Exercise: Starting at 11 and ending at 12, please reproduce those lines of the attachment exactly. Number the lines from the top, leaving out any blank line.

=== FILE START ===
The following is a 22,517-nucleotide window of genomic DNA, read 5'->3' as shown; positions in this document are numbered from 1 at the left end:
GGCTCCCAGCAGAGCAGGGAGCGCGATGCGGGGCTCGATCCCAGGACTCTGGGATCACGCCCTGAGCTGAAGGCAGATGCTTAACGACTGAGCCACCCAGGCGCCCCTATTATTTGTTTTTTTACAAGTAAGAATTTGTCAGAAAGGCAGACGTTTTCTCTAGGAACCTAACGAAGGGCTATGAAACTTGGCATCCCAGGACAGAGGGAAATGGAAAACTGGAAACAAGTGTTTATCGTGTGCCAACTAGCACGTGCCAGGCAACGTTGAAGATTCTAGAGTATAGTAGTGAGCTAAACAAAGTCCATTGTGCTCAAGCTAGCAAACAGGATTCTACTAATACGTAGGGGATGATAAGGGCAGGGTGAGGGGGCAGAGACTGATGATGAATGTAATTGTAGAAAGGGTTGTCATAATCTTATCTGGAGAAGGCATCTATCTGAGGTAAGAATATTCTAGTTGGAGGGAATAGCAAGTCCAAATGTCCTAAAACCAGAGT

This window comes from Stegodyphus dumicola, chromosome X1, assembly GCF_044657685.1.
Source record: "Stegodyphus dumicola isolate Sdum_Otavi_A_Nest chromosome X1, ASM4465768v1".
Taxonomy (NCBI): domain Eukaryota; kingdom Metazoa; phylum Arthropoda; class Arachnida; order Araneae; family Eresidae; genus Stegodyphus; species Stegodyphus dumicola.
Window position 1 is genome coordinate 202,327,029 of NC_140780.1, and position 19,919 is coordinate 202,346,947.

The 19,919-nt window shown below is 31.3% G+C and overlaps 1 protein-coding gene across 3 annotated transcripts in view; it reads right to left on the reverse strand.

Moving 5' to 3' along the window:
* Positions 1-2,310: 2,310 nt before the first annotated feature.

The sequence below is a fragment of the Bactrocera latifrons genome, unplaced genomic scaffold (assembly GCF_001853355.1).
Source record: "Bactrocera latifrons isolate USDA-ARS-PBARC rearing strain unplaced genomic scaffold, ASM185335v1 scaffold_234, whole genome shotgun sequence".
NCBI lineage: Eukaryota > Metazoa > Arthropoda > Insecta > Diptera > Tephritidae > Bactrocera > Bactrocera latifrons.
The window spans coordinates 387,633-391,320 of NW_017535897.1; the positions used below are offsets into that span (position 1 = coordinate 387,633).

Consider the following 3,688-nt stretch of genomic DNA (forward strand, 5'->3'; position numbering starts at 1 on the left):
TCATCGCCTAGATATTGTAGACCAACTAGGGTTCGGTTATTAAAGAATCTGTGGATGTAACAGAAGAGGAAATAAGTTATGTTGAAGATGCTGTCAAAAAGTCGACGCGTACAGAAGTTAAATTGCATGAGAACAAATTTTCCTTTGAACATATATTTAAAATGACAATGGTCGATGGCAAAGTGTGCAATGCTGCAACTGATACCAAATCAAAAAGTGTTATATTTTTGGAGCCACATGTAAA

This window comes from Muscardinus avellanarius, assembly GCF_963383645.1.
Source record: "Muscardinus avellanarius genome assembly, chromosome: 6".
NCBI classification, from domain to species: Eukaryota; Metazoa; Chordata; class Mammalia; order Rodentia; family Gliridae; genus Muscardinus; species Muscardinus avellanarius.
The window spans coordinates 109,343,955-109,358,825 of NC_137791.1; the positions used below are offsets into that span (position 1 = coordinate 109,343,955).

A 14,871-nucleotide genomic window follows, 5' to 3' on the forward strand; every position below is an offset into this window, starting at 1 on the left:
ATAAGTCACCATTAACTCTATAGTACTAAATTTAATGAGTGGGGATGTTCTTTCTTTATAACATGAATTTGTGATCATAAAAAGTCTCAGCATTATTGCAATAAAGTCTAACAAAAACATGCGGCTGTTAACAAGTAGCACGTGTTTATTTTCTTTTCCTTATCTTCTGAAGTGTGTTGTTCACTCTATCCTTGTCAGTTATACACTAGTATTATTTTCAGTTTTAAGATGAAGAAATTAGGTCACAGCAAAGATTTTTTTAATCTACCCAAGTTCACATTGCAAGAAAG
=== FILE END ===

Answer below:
Source record: "Bactrocera latifrons isolate USDA-ARS-PBARC rearing strain unplaced genomic scaffold, ASM185335v1 scaffold_234, whole genome shotgun sequence".
NCBI lineage: Eukaryota > Metazoa > Arthropoda > Insecta > Diptera > Tephritidae > Bactrocera > Bactrocera latifrons.